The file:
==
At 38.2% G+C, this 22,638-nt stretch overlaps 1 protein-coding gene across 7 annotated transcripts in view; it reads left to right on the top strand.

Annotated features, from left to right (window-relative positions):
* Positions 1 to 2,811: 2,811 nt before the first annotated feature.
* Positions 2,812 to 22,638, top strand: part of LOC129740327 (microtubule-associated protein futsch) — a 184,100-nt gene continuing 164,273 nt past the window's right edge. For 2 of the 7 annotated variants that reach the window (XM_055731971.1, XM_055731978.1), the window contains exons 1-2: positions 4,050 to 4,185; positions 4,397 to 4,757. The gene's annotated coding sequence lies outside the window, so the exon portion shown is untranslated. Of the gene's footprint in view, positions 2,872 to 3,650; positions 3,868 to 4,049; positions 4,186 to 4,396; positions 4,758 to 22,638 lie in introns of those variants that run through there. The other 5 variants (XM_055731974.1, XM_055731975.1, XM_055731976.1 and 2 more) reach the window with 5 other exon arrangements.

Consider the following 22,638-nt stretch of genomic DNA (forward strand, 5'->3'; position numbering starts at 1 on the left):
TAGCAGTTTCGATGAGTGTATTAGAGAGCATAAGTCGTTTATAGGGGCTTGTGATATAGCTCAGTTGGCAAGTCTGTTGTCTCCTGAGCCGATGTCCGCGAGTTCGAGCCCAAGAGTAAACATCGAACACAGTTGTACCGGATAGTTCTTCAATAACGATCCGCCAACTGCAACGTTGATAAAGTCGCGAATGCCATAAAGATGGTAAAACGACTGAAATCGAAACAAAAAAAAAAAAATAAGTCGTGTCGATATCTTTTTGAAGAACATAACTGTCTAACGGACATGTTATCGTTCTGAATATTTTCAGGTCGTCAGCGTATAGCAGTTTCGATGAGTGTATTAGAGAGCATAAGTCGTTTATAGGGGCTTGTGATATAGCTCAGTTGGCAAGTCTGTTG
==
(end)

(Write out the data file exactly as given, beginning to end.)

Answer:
At 38.2% G+C, this 22,638-nt stretch overlaps 1 protein-coding gene across 7 annotated transcripts in view; it reads left to right on the top strand.

Annotated features, from left to right (window-relative positions):
* Positions 1 to 2,811: 2,811 nt before the first annotated feature.
* Positions 2,812 to 22,638, top strand: part of LOC129740327 (microtubule-associated protein futsch) — a 184,100-nt gene continuing 164,273 nt past the window's right edge. For 2 of the 7 annotated variants that reach the window (XM_055731971.1, XM_055731978.1), the window contains exons 1-2: positions 4,050 to 4,185; positions 4,397 to 4,757. The gene's annotated coding sequence lies outside the window, so the exon portion shown is untranslated. Of the gene's footprint in view, positions 2,872 to 3,650; positions 3,868 to 4,049; positions 4,186 to 4,396; positions 4,758 to 22,638 lie in introns of those variants that run through there. The other 5 variants (XM_055731974.1, XM_055731975.1, XM_055731976.1 and 2 more) reach the window with 5 other exon arrangements.

Consider the following 22,638-nt stretch of genomic DNA (forward strand, 5'->3'; position numbering starts at 1 on the left):
TAGCAGTTTCGATGAGTGTATTAGAGAGCATAAGTCGTTTATAGGGGCTTGTGATATAGCTCAGTTGGCAAGTCTGTTGTCTCCTGAGCCGATGTCCGCGAGTTCGAGCCCAAGAGTAAACATCGAACACAGTTGTACCGGATAGTTCTTCAATAACGATCCGCCAACTGCAACGTTGATAAAGTCGCGAATGCCATAAAGATGGTAAAACGACTGAAATCGAAACAAAAAAAAAAAAATAAGTCGTGTCGATATCTTTTTGAAGAACATAACTGTCTAACGGACATGTTATCGTTCTGAATATTTTCAGGTCGTCAGCGTATAGCAGTTTCGATGAGTGTATTAGAGAGCATAAGTCGTTTATAGGGGCTTGTGATATAGCTCAGTTGGCAAGTCTGTTG